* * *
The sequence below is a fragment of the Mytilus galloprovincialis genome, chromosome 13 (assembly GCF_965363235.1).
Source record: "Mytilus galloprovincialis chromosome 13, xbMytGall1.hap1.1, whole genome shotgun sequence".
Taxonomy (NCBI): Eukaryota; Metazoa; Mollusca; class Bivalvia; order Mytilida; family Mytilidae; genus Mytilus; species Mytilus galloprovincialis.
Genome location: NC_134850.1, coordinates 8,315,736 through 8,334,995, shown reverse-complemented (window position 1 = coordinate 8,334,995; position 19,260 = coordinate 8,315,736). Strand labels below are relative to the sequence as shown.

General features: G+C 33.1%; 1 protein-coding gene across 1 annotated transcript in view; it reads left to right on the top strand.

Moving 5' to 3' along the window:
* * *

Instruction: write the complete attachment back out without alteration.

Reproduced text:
The sequence below is a fragment of the Mytilus galloprovincialis genome, chromosome 13 (assembly GCF_965363235.1).
Source record: "Mytilus galloprovincialis chromosome 13, xbMytGall1.hap1.1, whole genome shotgun sequence".
Taxonomy (NCBI): Eukaryota; Metazoa; Mollusca; class Bivalvia; order Mytilida; family Mytilidae; genus Mytilus; species Mytilus galloprovincialis.
Genome location: NC_134850.1, coordinates 8,315,736 through 8,334,995, shown reverse-complemented (window position 1 = coordinate 8,334,995; position 19,260 = coordinate 8,315,736). Strand labels below are relative to the sequence as shown.

General features: G+C 33.1%; 1 protein-coding gene across 1 annotated transcript in view; it reads left to right on the top strand.

Moving 5' to 3' along the window: